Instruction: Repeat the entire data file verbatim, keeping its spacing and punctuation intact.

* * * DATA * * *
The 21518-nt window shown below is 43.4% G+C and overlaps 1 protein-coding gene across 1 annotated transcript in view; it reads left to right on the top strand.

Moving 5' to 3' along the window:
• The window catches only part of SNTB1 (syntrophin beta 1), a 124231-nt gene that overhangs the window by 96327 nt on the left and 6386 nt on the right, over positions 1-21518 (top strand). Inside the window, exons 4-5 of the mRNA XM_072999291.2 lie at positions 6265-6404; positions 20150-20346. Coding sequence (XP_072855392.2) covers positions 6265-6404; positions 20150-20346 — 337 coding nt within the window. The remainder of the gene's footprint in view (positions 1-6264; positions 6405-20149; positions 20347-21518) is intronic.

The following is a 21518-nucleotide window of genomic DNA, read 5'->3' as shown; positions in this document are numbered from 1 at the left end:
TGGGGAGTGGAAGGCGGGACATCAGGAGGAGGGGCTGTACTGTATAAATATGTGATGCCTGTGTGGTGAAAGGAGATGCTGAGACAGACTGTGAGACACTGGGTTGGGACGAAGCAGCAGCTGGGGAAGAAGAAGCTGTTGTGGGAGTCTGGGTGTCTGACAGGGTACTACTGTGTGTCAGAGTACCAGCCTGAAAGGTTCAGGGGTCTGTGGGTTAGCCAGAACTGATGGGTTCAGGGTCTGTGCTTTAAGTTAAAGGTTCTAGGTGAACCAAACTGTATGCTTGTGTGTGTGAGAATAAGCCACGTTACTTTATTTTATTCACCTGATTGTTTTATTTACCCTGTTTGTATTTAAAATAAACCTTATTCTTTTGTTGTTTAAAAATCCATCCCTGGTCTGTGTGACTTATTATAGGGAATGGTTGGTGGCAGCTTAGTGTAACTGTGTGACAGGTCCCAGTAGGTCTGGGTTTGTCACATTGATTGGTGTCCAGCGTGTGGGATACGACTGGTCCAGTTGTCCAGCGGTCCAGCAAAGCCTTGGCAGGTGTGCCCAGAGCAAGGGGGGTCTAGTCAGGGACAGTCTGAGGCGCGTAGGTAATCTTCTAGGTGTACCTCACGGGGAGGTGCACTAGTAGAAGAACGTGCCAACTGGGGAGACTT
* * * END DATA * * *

The 21518-nt window shown below is 43.4% G+C and overlaps 1 protein-coding gene across 1 annotated transcript in view; it reads left to right on the top strand.

Moving 5' to 3' along the window:
• The window catches only part of SNTB1 (syntrophin beta 1), a 124231-nt gene that overhangs the window by 96327 nt on the left and 6386 nt on the right, over positions 1-21518 (top strand). Inside the window, exons 4-5 of the mRNA XM_072999291.2 lie at positions 6265-6404; positions 20150-20346. Coding sequence (XP_072855392.2) covers positions 6265-6404; positions 20150-20346 — 337 coding nt within the window. The remainder of the gene's footprint in view (positions 1-6264; positions 6405-20149; positions 20347-21518) is intronic.

The following is a 21518-nucleotide window of genomic DNA, read 5'->3' as shown; positions in this document are numbered from 1 at the left end:
TGGGGAGTGGAAGGCGGGACATCAGGAGGAGGGGCTGTACTGTATAAATATGTGATGCCTGTGTGGTGAAAGGAGATGCTGAGACAGACTGTGAGACACTGGGTTGGGACGAAGCAGCAGCTGGGGAAGAAGAAGCTGTTGTGGGAGTCTGGGTGTCTGACAGGGTACTACTGTGTGTCAGAGTACCAGCCTGAAAGGTTCAGGGGTCTGTGGGTTAGCCAGAACTGATGGGTTCAGGGTCTGTGCTTTAAGTTAAAGGTTCTAGGTGAACCAAACTGTATGCTTGTGTGTGTGAGAATAAGCCACGTTACTTTATTTTATTCACCTGATTGTTTTATTTACCCTGTTTGTATTTAAAATAAACCTTATTCTTTTGTTGTTTAAAAATCCATCCCTGGTCTGTGTGACTTATTATAGGGAATGGTTGGTGGCAGCTTAGTGTAACTGTGTGACAGGTCCCAGTAGGTCTGGGTTTGTCACATTGATTGGTGTCCAGCGTGTGGGATACGACTGGTCCAGTTGTCCAGCGGTCCAGCAAAGCCTTGGCAGGTGTGCCCAGAGCAAGGGGGGTCTAGTCAGGGACAGTCTGAGGCGCGTAGGTAATCTTCTAGGTGTACCTCACGGGGAGGTGCACTAGTAGAAGAACGTGCCAACTGGGGAGACTT